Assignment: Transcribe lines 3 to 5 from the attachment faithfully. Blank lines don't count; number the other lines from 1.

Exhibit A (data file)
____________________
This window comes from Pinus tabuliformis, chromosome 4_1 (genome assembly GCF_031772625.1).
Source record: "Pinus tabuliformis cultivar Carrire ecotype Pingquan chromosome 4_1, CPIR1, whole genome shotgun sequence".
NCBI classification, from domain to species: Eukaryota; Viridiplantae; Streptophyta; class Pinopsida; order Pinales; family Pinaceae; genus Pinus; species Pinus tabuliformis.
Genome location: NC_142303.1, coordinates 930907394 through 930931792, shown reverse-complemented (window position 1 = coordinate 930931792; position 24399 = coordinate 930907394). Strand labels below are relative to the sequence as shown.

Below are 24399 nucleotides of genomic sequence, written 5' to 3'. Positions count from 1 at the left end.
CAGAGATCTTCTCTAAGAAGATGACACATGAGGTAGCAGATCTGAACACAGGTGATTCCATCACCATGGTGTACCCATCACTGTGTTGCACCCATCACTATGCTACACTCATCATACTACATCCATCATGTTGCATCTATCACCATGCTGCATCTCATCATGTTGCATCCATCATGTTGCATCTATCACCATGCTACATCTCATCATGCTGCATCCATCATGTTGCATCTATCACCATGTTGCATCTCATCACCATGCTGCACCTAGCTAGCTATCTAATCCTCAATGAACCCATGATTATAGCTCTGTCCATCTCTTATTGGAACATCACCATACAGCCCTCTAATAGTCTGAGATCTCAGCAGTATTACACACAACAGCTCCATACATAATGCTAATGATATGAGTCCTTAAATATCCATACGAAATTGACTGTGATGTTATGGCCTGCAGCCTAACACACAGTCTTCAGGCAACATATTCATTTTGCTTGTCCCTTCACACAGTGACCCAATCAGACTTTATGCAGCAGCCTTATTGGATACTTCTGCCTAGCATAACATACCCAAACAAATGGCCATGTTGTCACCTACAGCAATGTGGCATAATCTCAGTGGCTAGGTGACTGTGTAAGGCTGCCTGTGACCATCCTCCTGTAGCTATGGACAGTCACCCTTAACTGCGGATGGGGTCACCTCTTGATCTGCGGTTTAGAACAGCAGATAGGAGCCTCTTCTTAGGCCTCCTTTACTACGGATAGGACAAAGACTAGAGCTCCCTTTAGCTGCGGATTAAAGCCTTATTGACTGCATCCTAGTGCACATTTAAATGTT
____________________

NCBI classification, from domain to species: Eukaryota; Viridiplantae; Streptophyta; class Pinopsida; order Pinales; family Pinaceae; genus Pinus; species Pinus tabuliformis.
Genome location: NC_142303.1, coordinates 930907394 through 930931792, shown reverse-complemented (window position 1 = coordinate 930931792; position 24399 = coordinate 930907394). Strand labels below are relative to the sequence as shown.

Below are 24399 nucleotides of genomic sequence, written 5' to 3'. Positions count from 1 at the left end.